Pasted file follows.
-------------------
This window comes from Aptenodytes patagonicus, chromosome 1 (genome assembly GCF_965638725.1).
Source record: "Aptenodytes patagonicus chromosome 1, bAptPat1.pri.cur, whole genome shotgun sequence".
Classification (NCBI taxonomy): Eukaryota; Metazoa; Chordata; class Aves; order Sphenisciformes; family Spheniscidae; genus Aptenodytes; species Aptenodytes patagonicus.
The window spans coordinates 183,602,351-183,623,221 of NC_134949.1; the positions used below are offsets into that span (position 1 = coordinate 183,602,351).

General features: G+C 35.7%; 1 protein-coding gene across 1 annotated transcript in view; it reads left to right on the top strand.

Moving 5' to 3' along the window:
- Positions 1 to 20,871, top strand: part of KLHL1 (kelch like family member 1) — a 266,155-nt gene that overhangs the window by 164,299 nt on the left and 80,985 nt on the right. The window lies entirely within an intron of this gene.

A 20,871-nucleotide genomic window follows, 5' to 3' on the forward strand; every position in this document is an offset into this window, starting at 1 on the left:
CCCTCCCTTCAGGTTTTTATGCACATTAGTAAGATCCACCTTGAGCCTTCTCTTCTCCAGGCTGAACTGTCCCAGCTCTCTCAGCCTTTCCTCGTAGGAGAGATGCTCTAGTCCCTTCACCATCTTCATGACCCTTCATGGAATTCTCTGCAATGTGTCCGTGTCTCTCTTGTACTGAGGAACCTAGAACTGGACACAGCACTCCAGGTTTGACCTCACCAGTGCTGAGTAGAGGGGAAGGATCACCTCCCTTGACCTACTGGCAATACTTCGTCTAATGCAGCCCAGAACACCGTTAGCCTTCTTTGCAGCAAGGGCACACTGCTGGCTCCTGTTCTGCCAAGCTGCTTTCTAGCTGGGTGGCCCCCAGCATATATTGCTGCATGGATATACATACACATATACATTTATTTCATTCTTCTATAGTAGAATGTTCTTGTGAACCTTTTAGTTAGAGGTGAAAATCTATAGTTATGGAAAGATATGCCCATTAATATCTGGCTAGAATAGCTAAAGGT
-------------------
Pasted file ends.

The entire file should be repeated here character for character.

This window comes from Aptenodytes patagonicus, chromosome 1 (genome assembly GCF_965638725.1).
Source record: "Aptenodytes patagonicus chromosome 1, bAptPat1.pri.cur, whole genome shotgun sequence".
Classification (NCBI taxonomy): Eukaryota; Metazoa; Chordata; class Aves; order Sphenisciformes; family Spheniscidae; genus Aptenodytes; species Aptenodytes patagonicus.
The window spans coordinates 183,602,351-183,623,221 of NC_134949.1; the positions used below are offsets into that span (position 1 = coordinate 183,602,351).

General features: G+C 35.7%; 1 protein-coding gene across 1 annotated transcript in view; it reads left to right on the top strand.

Moving 5' to 3' along the window:
- Positions 1 to 20,871, top strand: part of KLHL1 (kelch like family member 1) — a 266,155-nt gene that overhangs the window by 164,299 nt on the left and 80,985 nt on the right. The window lies entirely within an intron of this gene.

A 20,871-nucleotide genomic window follows, 5' to 3' on the forward strand; every position in this document is an offset into this window, starting at 1 on the left:
CCCTCCCTTCAGGTTTTTATGCACATTAGTAAGATCCACCTTGAGCCTTCTCTTCTCCAGGCTGAACTGTCCCAGCTCTCTCAGCCTTTCCTCGTAGGAGAGATGCTCTAGTCCCTTCACCATCTTCATGACCCTTCATGGAATTCTCTGCAATGTGTCCGTGTCTCTCTTGTACTGAGGAACCTAGAACTGGACACAGCACTCCAGGTTTGACCTCACCAGTGCTGAGTAGAGGGGAAGGATCACCTCCCTTGACCTACTGGCAATACTTCGTCTAATGCAGCCCAGAACACCGTTAGCCTTCTTTGCAGCAAGGGCACACTGCTGGCTCCTGTTCTGCCAAGCTGCTTTCTAGCTGGGTGGCCCCCAGCATATATTGCTGCATGGATATACATACACATATACATTTATTTCATTCTTCTATAGTAGAATGTTCTTGTGAACCTTTTAGTTAGAGGTGAAAATCTATAGTTATGGAAAGATATGCCCATTAATATCTGGCTAGAATAGCTAAAGGT